Introduction

Twelve volunteers and Department of Conservation (DOC) staff have completed planting 3500 native plants around the Fletcher Bay Campsite.

Twelve volunteers and Department of Conservation (DOC) staff have completed planting 3500 native plants around the Fletcher Bay campsite.

This four day project transformed the former sheep paddock campsite into a campsite landscaped with coastal eco-sourced plants. The retirement from grazing and plantings are part of ecological restoration work planned for the DOC Northern Coromandel campsites this year.

Without help from the enthusiastic volunteers these plantings would have been spaced out over several years. A full contingent of volunteers will be planting at Fantail Bay this week, followed by Port Jackson next month which has volunteer spaces available.

Volunteers from the Fletcher Bay Project commented on the great company, work ethic, co-operation and pleasure of working with others; having a free afternoon for fishing; the achievement of doing something worthwhile for conservation on the Coromandel Peninsula.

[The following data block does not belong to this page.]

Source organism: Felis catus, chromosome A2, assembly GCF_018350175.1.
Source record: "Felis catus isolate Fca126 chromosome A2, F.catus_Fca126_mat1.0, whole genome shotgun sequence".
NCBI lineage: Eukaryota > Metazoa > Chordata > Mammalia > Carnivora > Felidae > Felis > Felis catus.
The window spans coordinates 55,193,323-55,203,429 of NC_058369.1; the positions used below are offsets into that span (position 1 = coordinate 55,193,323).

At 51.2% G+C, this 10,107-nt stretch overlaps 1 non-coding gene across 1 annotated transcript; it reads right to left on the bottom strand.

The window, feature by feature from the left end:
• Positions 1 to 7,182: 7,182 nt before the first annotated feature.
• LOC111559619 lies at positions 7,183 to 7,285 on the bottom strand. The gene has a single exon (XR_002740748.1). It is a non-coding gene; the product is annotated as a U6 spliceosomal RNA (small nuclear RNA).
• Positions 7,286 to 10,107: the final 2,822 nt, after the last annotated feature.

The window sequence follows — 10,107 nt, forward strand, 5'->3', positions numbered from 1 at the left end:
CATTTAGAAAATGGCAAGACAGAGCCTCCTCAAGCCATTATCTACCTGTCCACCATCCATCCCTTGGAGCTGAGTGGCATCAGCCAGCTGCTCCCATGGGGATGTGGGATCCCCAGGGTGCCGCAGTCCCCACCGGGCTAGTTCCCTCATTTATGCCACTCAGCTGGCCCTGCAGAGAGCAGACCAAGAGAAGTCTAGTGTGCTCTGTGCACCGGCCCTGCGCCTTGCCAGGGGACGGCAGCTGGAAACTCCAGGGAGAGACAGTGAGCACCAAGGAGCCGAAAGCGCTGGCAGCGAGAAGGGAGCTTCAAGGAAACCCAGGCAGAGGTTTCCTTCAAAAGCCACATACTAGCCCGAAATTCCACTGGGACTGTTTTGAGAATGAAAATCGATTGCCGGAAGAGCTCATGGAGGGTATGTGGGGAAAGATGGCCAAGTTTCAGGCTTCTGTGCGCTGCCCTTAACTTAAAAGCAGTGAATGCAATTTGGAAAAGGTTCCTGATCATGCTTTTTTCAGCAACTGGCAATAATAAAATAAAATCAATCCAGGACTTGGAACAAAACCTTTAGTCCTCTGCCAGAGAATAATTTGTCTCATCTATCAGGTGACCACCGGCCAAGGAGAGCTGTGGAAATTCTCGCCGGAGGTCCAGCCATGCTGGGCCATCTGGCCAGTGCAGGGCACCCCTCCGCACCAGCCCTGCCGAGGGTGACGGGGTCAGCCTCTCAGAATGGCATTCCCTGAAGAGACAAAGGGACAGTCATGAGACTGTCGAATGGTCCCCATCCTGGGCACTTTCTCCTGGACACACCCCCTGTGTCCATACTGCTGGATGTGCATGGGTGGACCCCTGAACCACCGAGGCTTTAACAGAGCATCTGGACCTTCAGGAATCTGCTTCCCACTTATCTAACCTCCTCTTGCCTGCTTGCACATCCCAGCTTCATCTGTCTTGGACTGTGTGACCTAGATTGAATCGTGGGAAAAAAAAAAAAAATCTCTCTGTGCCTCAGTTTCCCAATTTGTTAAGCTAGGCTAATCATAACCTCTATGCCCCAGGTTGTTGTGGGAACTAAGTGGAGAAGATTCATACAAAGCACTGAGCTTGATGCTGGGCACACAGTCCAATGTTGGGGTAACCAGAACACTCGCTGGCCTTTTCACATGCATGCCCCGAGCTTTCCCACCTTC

About volunteer projects

All the projects provide free transport from Thames and free accommodation on projects lasting two or more days. Time is provided in each programme to enjoy the natural surroundings which could include fishing, swimming, walking in beach, bush and farm park environs, bird-watching and enjoying awesome views into the Pacific Ocean and Hauraki Gulf.

“The volunteer projects offer opportunities to learn new skills, meet others with a shared interest in conservation, carry out useful conservation work and enjoy the outdoors,” says DOC Hauraki Area Manager, Melissa King-Howell. 

“The work is varied from maintenance work at our campgrounds, tracks and historic sites to dune planting, dotterel minding and helping prevent the spread of Kauri Dieback disease.”

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